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The WTO Agreement on Agriculture was concluded in 1994 and aimed to remove barriers to trade and promote transparent market access and the integration of world markets. The agreement is very complicated and controversial; it is often criticized as a tool in the hands of developed countries to exploit weak countries. Some of its aspects are still under negotiation. In the event of disputes over SPS measures, the Panel may request scientific advice, including by convening a technical expert panel. If the panel finds that a country is in non-compliance with its obligations under a WTO agreement, it generally recommends that the country align its measure with its obligations. This could include, for example, procedural changes in the way a measure is applied, a modification or complete deletion of the measure, or simply the elimination of discriminatory elements. The Association of Southeast Asian Countries (ASEAN), the European Union, the North American Union, etc. are associations that provide more liberal and transparent access to members` markets to other member countries. This contradicts the objectives of the WTO, which aims to establish a rules-based global trading system with minimal barriers. However, for so many different countries at different stages of socio-economic development, it is almost impossible to agree on a common trade regime. Therefore, countries are putting pressure on a group of like-minded countries and seeking a mutually symbiotic agreement that guarantees a win-win agreement for all participants. In addition, sanitary and phytosanitary measures may be imposed only to the extent necessary for the protection of human, animal or plant health on the basis of scientific information.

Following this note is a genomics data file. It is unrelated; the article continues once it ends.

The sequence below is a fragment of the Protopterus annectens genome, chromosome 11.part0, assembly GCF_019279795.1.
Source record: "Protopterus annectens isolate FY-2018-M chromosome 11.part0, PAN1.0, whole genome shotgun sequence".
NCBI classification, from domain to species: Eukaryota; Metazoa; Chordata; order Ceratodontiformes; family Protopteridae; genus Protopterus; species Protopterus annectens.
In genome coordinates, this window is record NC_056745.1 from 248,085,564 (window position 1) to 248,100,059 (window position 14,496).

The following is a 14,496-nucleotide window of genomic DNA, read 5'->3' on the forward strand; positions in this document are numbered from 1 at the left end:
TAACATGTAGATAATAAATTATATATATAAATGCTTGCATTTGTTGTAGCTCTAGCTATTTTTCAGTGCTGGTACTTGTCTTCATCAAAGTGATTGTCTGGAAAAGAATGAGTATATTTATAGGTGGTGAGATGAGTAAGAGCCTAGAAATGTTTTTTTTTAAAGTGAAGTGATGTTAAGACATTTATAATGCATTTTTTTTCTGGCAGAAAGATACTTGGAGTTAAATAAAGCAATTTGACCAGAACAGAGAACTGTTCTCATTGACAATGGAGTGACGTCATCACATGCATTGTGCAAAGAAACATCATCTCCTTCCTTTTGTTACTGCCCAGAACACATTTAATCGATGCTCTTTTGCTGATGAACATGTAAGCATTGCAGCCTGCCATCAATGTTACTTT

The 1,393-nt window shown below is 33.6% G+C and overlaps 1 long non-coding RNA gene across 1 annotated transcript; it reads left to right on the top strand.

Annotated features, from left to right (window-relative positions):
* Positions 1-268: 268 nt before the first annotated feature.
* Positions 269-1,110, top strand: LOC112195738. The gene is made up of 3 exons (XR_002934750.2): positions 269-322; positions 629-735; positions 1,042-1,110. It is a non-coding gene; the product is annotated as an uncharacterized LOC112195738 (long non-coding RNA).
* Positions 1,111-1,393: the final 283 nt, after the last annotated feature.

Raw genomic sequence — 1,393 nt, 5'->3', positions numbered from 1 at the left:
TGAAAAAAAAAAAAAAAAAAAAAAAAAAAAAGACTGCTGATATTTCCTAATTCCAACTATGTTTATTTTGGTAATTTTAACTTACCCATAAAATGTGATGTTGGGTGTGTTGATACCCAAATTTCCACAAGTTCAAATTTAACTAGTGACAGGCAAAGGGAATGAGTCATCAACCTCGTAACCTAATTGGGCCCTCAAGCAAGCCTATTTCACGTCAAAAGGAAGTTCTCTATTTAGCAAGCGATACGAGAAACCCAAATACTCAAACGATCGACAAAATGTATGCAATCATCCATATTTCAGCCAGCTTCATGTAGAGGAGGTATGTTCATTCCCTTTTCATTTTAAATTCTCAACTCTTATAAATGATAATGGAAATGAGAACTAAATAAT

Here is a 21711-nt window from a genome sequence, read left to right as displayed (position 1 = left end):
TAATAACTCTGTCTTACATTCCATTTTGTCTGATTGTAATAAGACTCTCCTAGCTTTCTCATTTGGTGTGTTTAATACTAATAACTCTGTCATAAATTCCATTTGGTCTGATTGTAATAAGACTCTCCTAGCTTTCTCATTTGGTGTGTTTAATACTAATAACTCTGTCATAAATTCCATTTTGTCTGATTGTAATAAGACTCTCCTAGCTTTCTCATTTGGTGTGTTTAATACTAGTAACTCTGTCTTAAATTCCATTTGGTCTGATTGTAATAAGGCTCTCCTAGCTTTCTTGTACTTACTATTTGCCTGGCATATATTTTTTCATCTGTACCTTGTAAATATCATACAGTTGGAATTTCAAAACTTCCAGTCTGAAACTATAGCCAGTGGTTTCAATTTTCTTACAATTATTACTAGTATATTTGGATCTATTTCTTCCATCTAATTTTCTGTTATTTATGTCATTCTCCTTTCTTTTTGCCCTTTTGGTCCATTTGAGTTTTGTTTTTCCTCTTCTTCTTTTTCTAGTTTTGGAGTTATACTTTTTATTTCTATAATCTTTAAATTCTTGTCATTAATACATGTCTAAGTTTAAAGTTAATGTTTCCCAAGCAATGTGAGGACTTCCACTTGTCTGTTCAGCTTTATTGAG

However, governments can introduce TBT regulations if necessary to achieve a number of objectives, such as national security or the prevention of fraudulent practices. Given that the commitments made by governments under the two agreements are different, it is important to know whether a measure is a sanitary or phytosanitary measure or a measure subject to the TBT Convention. The two agreements have common elements, including basic non-discrimination obligations and similar requirements for prior notification of proposed measures and the establishment of information offices („en-information points“). However, many material rules are different. For example, both agreements promote the application of international standards. However, under the SPS Agreement, the only justification for not requesting such standards for food safety and animal/plant health protection is the scientific arguments arising from an assessment of potential health risks. On the other hand, under the TBT Convention, governments may decide that international standards are not appropriate for other reasons, including fundamental technological problems or geographical factors. While the SPS Agreement allows governments to maintain adequate sanitary and phytosanitary protection, it reduces the possible arbitrariness of decisions and promotes consistent decision-making. It requires that sanitary and phytosanitary measures be applied for purposes other than to ensure food safety and animal and plant health.

In particular, the agreement shall specify which factors are to be taken into account when assessing the associated risk. Measures to ensure food safety and to protect animal and plant health should be based, as far as possible, on the analysis and evaluation of objective and accurate scientific data. The transparency provisions of the SPS Convention aim to ensure that measures to protect human, animal and plant health are made available to the public and interested trading partners. The agreement requires governments to publish all sanitary and phytosanitary requirements without delay and, at the request of another government, to provide an explanation of the reasons for a particular food safety or animal or plant health requirement. In June 2007, Doha Round negotiations broke down at a conference in Potsdam when a major impasse broke out between the US, the EU, India and Brazil. .

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